I always tried to convince my parents to sit as close to the front of the sanctuary as possible on nights when baptisms were scheduled. I didn't want to miss a grisly thing. The first part of the ceremony was actually physically challenging. The minister entered from the right side and the newly converted from the left. Most people waded in very cautiously, but occasionally you would get someone who was so €full of the spirit€ that they bounded in. This, of course, created waves (not unlike doing a cannonball into a pool) that occasionally crested over the clear Plexiglas that lined the front of the baptistery dousing unsuspecting choir members who were suddenly damp with the watery results of the unexpected tsunami. Women, who just the day before, had gotten their hair done for the Sunday festivities now sat biting their lip trying to fill their hearts with forgiveness for their new brother or sister in Christ who had left them dripping.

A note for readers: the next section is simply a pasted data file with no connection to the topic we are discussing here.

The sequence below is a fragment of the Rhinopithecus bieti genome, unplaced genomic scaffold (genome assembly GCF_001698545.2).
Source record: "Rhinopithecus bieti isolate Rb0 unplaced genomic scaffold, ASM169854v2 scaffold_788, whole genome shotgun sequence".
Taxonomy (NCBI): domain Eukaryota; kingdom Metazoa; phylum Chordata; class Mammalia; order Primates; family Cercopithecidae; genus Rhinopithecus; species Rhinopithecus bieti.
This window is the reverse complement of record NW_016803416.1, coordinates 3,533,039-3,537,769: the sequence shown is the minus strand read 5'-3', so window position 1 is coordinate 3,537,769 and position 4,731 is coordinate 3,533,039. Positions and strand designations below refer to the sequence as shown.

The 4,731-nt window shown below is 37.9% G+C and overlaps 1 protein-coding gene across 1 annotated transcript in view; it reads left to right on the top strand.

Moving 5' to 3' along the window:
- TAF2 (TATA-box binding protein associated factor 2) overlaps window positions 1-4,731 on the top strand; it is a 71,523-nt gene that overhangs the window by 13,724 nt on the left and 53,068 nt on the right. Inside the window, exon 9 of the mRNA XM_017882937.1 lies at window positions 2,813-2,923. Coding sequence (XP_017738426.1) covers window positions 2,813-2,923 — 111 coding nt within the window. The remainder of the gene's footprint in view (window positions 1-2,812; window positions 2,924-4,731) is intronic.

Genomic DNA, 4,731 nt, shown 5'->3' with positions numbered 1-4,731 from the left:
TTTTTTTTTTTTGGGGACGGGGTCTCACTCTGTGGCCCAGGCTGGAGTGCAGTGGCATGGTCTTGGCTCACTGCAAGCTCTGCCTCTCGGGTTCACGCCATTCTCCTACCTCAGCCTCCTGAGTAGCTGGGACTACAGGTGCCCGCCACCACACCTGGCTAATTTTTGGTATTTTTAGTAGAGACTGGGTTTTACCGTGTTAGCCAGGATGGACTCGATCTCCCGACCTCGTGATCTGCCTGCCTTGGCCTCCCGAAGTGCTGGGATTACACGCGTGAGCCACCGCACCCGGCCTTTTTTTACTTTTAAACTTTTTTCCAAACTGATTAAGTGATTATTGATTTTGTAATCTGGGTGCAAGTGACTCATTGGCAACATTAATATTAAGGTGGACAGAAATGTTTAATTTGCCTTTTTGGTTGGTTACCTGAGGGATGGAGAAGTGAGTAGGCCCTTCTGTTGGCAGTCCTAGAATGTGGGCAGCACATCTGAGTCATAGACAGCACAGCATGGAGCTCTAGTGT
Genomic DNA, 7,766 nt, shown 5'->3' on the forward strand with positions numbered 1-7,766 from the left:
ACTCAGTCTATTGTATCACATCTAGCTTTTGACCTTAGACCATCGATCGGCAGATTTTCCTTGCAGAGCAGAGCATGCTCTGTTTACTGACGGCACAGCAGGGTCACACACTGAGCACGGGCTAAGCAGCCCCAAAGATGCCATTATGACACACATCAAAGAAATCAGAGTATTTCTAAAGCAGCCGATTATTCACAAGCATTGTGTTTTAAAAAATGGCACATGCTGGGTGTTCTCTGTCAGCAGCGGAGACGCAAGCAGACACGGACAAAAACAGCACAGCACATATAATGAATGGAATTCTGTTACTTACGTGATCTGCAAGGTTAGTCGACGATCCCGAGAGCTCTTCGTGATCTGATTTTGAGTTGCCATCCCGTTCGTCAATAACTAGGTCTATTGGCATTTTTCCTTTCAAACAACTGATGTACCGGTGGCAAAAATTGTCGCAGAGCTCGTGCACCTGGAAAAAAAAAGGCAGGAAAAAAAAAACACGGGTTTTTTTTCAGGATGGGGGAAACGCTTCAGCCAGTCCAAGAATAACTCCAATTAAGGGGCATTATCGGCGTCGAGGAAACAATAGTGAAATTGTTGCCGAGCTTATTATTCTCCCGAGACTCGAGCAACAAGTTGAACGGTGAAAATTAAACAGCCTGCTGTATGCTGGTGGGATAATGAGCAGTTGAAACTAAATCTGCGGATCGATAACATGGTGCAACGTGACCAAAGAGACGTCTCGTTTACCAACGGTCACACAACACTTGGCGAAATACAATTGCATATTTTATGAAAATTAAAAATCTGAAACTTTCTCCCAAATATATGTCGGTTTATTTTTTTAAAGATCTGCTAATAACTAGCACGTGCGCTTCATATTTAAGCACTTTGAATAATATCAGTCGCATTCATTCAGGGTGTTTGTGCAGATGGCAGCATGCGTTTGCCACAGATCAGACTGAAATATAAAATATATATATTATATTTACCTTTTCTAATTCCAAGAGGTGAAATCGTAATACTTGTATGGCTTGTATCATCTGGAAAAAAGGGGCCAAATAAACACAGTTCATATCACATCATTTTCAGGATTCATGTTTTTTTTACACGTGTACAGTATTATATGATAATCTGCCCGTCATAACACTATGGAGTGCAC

But no matter how cautiously people entered the baptistery; there were frequently slips and falls. Our minister would always try to take their hand and lead them slowly down the steps, but there was only so much he could do. The shock of the icy cold water was so startling that many flinched and lost their balance. Usually he was able to grab them before it was too late, but occasionally he would lose one all together and down they would go, slipping out of view like the Titanic in the North Atlantic. Of course total immersion was the whole point of this ritual but even if you went completely under when you slipped it didn't count as the real deal. You were not baptized because the pastor had not gotten to say the necessary words before the act. I cannot remember the exact speech that he delivered, but it always ended with the line, €I now baptize you in the name of the Father, the Son and the Holy Ghost.€ So if you made a public spectacle of yourself by falling and having to be retrieved from the bottom you still had to stand there soaking wet and freezing while the important words were said. Our pastor would then cover your nose and mouth with his hand, lean you backwards until you were completely under the water and then lift you back up to a standing position. The moment the new church member's head once again appeared above the surface, the sanctuary exploded with a chorus of hearty AMENS. The fact that you had taken a double dip had no religious ramifications. You were simply baptized just like the individuals who were blessed with better coordination and who were considerably more graceful than you. But at least you were in the club.